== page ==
But many don’t understand it or are hesitant about enforcing the policies or rules so we are still getting the tick box approach to “have you done your health and safety” because of a lack of clarity about industry expectations or standards, Muir says.
Some industry establishment examples Muir knows of that have been implemented but not collaborated on and are not only causing angst but also could unwittingly expose a number of businesses to risk according to their duties under the law – the minimum standard for fencing an effluent pond/ body of water, constant supervision by the farmer of a bulk spreader while on farm, and not being allowed to lift/stack wool bales two high in the woolshed.”
So many associations, individual industries and service providers arel charged and challenged with developing and documenting their own standards and procedures, when they could collaborate to agree industry standards that will work for all.
“If we all agree to implement and enforce the same safety operating procedures and industry standards, it would clarify risk management duties between PCBUs (persons conducting business undertakings), raise the collective bar of industry standard expectations and force some of the rural industry operators that are a bit slower to get their systems up to speed to pay attention to health and safety risk management because otherwise they may not be able to do business.”
It would also minimise the dilution of safety messages and angst between rural industries and create opportunities to proactively continue and develop.
“Hunting, recreational users, school fundraisers and trips – we shouldn’t be this far down the track and still getting so many questions about ‘should I let someone on my farm and am I liable if they get hurt?’ ” (You can, but the same rules apply as with farm workers or contractors, regarding hazards a safety risks.)
Muir has been impressed by industries outside of rural and the way they have taken on the challenge of setting up their own standards.
“Operators now have leadership around industry standards that affect their business, a platform for review of these standards as required and know what they have to do to comply – they are just getting on with business while we in the rural industry waste time and energy waiting to get permission from the regulator to operate.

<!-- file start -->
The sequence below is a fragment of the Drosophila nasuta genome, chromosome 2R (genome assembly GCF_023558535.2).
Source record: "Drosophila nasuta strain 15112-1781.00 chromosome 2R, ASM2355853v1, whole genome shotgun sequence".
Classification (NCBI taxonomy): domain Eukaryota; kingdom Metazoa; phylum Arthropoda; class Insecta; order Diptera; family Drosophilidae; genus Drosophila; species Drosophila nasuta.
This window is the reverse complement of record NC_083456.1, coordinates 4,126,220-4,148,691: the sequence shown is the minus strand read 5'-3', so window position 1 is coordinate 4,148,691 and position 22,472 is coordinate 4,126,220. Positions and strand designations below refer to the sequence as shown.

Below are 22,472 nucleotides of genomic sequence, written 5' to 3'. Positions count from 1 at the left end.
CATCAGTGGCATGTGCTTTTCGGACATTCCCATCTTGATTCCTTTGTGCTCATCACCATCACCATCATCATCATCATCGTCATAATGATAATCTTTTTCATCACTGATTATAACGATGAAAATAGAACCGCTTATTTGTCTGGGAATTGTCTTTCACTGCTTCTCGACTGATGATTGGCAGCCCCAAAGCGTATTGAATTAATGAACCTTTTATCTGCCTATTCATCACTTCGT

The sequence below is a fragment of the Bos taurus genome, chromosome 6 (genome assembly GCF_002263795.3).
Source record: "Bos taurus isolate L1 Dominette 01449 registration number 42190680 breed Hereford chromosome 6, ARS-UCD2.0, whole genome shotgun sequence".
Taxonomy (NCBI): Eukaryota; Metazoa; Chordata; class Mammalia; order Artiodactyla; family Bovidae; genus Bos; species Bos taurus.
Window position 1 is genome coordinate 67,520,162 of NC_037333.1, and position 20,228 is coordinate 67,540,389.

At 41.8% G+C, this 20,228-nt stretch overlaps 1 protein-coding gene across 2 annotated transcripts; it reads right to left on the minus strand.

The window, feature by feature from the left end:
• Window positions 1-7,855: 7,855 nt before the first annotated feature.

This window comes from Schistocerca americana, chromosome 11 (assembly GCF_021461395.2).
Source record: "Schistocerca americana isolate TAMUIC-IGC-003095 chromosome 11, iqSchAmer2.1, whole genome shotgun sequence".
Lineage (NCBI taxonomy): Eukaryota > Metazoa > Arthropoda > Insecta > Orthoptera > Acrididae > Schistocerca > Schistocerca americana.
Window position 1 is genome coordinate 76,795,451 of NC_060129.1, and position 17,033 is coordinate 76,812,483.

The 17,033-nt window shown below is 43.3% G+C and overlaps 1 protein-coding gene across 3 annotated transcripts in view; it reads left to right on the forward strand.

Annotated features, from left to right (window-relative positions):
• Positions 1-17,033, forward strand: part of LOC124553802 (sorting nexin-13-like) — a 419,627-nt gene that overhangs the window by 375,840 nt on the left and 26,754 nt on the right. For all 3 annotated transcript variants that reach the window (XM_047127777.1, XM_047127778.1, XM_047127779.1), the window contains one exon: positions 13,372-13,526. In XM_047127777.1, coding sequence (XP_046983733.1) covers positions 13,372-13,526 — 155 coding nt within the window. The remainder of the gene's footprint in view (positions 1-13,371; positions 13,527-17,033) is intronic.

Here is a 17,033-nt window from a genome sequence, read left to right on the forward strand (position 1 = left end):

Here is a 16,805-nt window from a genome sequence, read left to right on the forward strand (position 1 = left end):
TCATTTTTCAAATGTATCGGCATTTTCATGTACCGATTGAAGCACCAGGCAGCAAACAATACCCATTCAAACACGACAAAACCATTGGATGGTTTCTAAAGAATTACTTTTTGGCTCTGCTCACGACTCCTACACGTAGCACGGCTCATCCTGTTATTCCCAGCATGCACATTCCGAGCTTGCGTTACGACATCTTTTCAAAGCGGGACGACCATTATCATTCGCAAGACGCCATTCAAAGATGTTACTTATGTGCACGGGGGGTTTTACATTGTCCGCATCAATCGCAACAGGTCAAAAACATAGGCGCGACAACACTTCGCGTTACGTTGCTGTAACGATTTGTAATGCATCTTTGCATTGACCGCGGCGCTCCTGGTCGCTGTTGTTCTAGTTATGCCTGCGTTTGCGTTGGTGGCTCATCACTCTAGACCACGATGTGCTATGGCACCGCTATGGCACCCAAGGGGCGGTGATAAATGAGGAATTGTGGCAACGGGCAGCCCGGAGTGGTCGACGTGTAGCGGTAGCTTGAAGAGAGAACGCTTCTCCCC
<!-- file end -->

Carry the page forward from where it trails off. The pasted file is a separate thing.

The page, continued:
“It’s about taking ownership as a rural industry, collaborating on common standards and thrashing out the issues and setting standard operating procedures for each activity with all the respective industries and service providers agreeing and then enforcing it.”
Health and safety basics
- be able to show you are managing your work risks
- identify and manage both health risks and safety risks to people in your workplace
- monitor the health of workers and workplace conditions to prevent illness and injury
- include workers and family in planning to make the farm healthy and safe
- train and supervise people who work on farm
- make sure workers and family know how to manage risks
- keep a record of notifiable events
- have procedures for dealing with workplace emergencies
- have safe and healthy facilities for workers
- make sure machinery and systems are safe for workers to use
- provide and make sure personal protective equipment is used where appropriate.
Biggest risks in the dairy industry:
- Being kicked by a cow in the dairy shed
- Slips, trips, falls
- Losing control or coming off two-wheeler bike
- Being struck by cattle
- Losing control of a tractor, quad bike or side-by-side.